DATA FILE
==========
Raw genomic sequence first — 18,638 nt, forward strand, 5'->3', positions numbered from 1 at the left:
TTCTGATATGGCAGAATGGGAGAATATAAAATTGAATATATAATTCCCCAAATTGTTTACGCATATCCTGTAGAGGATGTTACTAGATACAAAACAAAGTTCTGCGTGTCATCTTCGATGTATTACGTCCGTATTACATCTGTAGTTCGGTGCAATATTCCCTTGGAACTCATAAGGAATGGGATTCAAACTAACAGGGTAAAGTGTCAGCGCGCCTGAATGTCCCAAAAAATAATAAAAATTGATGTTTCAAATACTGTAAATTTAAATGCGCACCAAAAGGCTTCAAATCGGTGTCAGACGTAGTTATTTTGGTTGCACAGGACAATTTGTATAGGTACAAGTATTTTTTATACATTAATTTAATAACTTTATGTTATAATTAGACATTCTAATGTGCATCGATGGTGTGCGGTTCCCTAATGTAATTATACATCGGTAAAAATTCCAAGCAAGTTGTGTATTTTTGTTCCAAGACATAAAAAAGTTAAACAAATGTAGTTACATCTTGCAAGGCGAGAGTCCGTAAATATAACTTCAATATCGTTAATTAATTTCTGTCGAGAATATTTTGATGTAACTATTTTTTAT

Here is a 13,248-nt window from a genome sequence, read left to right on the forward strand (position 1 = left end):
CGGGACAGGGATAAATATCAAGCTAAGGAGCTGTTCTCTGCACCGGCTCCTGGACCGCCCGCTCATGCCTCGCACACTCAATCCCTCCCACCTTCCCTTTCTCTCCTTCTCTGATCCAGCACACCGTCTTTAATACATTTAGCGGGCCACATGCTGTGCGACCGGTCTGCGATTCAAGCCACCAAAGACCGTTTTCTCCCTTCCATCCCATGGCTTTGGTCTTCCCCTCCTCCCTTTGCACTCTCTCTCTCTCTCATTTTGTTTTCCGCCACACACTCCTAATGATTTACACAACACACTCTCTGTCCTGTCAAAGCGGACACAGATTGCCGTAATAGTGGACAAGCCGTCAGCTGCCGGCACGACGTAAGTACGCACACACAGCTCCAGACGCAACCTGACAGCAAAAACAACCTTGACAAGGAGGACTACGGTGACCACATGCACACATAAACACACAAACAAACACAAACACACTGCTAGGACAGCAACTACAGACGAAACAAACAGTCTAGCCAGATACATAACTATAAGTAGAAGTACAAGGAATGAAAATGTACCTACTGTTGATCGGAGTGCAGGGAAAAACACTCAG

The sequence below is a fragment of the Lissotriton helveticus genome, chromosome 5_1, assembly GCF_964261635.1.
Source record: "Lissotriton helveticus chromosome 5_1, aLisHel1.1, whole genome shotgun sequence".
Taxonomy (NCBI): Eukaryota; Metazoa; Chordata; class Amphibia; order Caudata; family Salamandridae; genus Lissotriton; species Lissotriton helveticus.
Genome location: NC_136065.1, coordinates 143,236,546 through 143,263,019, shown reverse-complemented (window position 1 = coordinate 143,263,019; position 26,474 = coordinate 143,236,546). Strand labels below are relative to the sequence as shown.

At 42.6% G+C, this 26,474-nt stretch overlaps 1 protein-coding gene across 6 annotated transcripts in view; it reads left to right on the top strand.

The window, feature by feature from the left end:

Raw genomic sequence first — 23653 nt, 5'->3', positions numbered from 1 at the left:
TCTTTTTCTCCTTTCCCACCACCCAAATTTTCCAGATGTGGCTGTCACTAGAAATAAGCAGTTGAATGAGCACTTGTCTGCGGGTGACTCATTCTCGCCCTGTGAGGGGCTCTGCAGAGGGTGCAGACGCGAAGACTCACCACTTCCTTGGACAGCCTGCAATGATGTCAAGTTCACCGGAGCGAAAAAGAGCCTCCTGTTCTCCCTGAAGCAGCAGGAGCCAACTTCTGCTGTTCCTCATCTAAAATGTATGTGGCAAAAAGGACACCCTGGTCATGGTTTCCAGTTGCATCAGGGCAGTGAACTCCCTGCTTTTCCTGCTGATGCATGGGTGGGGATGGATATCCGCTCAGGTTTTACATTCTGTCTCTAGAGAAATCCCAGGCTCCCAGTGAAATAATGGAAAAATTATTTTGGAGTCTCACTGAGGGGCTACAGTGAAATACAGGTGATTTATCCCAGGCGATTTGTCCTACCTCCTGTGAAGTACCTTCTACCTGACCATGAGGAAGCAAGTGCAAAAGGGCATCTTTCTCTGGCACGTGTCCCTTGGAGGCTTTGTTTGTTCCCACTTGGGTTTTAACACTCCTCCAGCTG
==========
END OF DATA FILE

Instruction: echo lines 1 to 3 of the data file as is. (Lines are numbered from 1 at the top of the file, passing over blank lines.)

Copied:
Raw genomic sequence first — 18,638 nt, forward strand, 5'->3', positions numbered from 1 at the left:
TTCTGATATGGCAGAATGGGAGAATATAAAATTGAATATATAATTCCCCAAATTGTTTACGCATATCCTGTAGAGGATGTTACTAGATACAAAACAAAGTTCTGCGTGTCATCTTCGATGTATTACGTCCGTATTACATCTGTAGTTCGGTGCAATATTCCCTTGGAACTCATAAGGAATGGGATTCAAACTAACAGGGTAAAGTGTCAGCGCGCCTGAATGTCCCAAAAAATAATAAAAATTGATGTTTCAAATACTGTAAATTTAAATGCGCACCAAAAGGCTTCAAATCGGTGTCAGACGTAGTTATTTTGGTTGCACAGGACAATTTGTATAGGTACAAGTATTTTTTATACATTAATTTAATAACTTTATGTTATAATTAGACATTCTAATGTGCATCGATGGTGTGCGGTTCCCTAATGTAATTATACATCGGTAAAAATTCCAAGCAAGTTGTGTATTTTTGTTCCAAGACATAAAAAAGTTAAACAAATGTAGTTACATCTTGCAAGGCGAGAGTCCGTAAATATAACTTCAATATCGTTAATTAATTTCTGTCGAGAATATTTTGATGTAACTATTTTTTAT

Here is a 13,248-nt window from a genome sequence, read left to right on the forward strand (position 1 = left end):